I think you are right that eventually this will lead to tons of geocoded street level photos - I wrote a bit about this scenario when I wrote about Photosynth. http://scilib.typepad.com/science_library_pad/2008/08/photosynth-is-n.html


Hmm, so a logger will show which side of the Eiffel tower you were at when you took a certain picture of the tower?

That is useful and your point about well-known landmarks is true.

There are times when I have to guess where a location is based on an address on my Garmin and European address schemes are sometimes irrational.

I will have to install iLife 09 and see how precisely I'm able to pin the thousands of pics I've taken over the years.

It's just that the software available for the Mac to do the syncing and embedding of the GPS data seems really limited.

So the workflow would be, I connect the logger and extract the data and then mount the memory card and run the software, then import into iPhoto.

It would be nice to be able to do it all within iPhoto instead, because one reason I've stayed with iPhoto is that I want to do minimal work with cataloging and organizing my library. I stopped doing edits for instance so I have little interest in DSLRs and doing post-processing to get the most out of RAW captures in DSLR.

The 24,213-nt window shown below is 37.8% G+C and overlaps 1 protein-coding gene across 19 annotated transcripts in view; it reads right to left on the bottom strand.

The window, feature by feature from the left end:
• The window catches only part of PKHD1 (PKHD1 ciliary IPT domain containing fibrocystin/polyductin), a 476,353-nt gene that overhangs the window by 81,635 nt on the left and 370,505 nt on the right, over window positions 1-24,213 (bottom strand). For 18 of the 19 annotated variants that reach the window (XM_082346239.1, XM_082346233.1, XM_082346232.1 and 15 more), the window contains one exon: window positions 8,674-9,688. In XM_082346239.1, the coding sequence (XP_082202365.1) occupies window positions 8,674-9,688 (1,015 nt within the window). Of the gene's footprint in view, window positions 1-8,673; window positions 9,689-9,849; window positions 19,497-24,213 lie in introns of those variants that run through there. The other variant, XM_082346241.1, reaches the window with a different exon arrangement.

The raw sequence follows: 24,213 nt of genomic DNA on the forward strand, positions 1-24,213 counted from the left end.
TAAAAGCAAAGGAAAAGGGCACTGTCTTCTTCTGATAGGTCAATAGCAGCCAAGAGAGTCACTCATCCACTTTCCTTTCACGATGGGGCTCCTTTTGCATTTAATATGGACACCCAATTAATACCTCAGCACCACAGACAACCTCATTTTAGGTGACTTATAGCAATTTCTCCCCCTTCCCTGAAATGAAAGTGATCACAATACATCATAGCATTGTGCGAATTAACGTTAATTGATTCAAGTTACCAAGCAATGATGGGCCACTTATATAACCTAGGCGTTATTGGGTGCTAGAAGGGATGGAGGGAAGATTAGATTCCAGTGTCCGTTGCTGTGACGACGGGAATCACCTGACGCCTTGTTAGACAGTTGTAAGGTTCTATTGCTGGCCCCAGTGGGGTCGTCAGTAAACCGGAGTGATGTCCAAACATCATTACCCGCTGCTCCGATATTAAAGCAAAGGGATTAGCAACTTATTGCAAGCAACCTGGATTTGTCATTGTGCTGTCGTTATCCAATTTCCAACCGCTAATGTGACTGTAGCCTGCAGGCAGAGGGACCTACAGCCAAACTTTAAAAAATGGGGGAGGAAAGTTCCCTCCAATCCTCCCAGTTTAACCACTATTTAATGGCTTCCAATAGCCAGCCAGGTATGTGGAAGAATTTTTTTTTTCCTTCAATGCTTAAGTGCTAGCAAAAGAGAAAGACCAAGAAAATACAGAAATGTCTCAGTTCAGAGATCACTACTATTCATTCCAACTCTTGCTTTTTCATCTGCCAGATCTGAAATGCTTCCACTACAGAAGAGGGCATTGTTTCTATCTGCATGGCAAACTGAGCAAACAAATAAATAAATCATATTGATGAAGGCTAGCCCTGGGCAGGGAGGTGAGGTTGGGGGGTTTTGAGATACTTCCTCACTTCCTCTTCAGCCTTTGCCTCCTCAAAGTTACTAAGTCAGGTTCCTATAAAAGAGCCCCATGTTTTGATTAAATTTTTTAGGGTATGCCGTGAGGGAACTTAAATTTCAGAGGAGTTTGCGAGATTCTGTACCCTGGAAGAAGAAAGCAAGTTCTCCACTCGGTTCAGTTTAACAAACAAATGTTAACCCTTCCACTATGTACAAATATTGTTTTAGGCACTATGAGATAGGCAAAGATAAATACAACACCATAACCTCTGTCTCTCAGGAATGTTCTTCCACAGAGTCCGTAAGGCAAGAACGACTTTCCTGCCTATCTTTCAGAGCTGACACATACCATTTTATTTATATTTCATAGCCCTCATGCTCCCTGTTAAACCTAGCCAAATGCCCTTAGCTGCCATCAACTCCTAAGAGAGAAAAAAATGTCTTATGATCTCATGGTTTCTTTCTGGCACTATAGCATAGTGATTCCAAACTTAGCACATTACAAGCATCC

Richard Akerman

It depends how iPhoto 2009 manages metadata, timestamps and photo changes. You shouldn't necessarily have to do (geocoding workflow) then (iPhoto import). As long as iPhoto doesn't touch the EXIF timestamps and re-reads photo metadata on changes, you can import the photos into iPhoto, and then run your geotagging software of choice in-place, and iPhoto should detect the locations as they're added. That is, the GPS track matching software reads the photo in, adds the GPS-EXIF for the location, and writes the photo metadata back out to the same photo file.